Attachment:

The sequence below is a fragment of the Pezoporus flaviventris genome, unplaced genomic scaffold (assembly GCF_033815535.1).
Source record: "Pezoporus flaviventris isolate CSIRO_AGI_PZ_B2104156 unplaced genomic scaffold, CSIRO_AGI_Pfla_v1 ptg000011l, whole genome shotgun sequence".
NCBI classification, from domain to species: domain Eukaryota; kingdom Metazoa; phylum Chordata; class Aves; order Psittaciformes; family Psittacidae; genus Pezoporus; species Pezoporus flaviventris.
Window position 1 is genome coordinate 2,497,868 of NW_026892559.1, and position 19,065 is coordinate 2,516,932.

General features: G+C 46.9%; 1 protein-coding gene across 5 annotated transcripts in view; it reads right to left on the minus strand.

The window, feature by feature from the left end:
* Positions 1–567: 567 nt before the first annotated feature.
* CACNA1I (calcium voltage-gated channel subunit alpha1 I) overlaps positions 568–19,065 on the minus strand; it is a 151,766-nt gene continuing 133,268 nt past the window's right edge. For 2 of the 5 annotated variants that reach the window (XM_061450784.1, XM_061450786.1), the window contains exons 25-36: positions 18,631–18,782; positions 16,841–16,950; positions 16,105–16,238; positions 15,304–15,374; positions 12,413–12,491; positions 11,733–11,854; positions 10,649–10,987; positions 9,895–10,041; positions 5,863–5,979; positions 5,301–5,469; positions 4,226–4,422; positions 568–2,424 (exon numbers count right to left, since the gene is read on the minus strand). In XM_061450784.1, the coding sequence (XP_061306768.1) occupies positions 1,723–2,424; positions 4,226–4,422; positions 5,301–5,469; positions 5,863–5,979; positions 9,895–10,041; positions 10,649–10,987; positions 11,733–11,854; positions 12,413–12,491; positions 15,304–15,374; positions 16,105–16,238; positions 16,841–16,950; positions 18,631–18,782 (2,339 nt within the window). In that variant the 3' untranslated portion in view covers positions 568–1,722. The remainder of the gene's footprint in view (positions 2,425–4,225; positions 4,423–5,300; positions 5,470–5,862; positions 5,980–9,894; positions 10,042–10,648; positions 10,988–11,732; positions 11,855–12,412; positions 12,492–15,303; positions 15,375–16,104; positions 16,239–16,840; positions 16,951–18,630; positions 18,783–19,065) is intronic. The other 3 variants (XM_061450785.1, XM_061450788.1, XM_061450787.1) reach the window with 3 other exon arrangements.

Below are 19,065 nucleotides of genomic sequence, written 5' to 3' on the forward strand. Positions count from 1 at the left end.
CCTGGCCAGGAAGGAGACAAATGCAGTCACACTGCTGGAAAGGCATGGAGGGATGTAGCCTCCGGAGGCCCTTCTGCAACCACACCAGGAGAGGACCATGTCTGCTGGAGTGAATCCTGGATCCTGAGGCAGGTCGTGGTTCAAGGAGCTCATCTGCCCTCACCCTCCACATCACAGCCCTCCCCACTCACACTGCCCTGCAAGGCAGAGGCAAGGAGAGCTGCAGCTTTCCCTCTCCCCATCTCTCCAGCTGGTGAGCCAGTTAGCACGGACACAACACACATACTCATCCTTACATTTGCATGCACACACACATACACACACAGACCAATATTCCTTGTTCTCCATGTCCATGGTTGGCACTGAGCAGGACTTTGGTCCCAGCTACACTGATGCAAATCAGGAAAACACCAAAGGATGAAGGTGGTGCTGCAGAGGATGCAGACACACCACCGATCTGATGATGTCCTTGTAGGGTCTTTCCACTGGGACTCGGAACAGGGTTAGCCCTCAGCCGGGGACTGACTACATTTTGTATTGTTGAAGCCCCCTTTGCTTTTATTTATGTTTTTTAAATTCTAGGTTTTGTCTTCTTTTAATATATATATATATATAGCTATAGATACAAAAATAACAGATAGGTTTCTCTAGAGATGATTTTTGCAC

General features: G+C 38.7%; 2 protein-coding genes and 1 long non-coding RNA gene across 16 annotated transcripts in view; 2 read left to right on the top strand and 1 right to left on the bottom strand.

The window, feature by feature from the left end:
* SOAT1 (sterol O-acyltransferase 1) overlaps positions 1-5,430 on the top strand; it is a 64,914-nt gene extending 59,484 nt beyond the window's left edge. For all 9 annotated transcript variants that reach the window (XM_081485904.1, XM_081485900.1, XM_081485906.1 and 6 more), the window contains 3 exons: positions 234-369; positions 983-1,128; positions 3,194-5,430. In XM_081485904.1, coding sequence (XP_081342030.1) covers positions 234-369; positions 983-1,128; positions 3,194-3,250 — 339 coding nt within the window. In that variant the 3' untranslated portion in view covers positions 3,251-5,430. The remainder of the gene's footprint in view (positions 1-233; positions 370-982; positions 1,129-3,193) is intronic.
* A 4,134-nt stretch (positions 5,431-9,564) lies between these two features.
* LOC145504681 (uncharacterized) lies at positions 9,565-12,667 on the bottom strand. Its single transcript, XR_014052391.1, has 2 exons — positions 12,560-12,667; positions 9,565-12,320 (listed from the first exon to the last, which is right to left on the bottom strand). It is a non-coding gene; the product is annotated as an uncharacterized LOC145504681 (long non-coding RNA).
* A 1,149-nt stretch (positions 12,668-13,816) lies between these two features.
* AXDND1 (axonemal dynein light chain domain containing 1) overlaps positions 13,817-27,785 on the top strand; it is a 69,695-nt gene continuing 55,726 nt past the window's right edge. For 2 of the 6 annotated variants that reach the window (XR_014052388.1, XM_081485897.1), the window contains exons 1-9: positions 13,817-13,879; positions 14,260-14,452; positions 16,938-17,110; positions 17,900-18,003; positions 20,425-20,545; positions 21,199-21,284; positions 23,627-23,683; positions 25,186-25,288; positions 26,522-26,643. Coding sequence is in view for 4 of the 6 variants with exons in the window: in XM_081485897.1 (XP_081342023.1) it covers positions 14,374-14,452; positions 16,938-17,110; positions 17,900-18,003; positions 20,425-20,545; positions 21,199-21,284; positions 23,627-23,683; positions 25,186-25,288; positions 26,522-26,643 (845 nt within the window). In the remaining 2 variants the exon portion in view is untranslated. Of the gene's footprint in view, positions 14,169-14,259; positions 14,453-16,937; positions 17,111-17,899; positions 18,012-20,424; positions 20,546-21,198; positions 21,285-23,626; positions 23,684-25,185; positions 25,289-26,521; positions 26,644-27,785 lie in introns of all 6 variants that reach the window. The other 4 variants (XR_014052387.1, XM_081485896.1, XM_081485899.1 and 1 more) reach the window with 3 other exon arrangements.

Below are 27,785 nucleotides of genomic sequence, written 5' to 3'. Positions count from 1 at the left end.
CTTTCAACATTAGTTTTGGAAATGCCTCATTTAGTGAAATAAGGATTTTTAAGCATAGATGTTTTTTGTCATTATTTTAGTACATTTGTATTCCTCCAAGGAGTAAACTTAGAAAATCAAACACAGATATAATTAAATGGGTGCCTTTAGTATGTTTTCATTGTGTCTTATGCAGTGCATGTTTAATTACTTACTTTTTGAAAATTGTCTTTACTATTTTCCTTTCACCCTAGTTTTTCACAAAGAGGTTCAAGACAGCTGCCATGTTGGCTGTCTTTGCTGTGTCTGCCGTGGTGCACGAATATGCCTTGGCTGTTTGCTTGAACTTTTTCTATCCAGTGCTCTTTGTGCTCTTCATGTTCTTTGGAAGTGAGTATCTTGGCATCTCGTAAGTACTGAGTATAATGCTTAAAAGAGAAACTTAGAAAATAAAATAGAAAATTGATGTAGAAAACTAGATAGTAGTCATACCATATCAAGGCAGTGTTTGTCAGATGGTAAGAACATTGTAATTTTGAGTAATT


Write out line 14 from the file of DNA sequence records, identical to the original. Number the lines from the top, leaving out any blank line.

* A 4,134-nt stretch (positions 5,431-9,564) lies between these two features.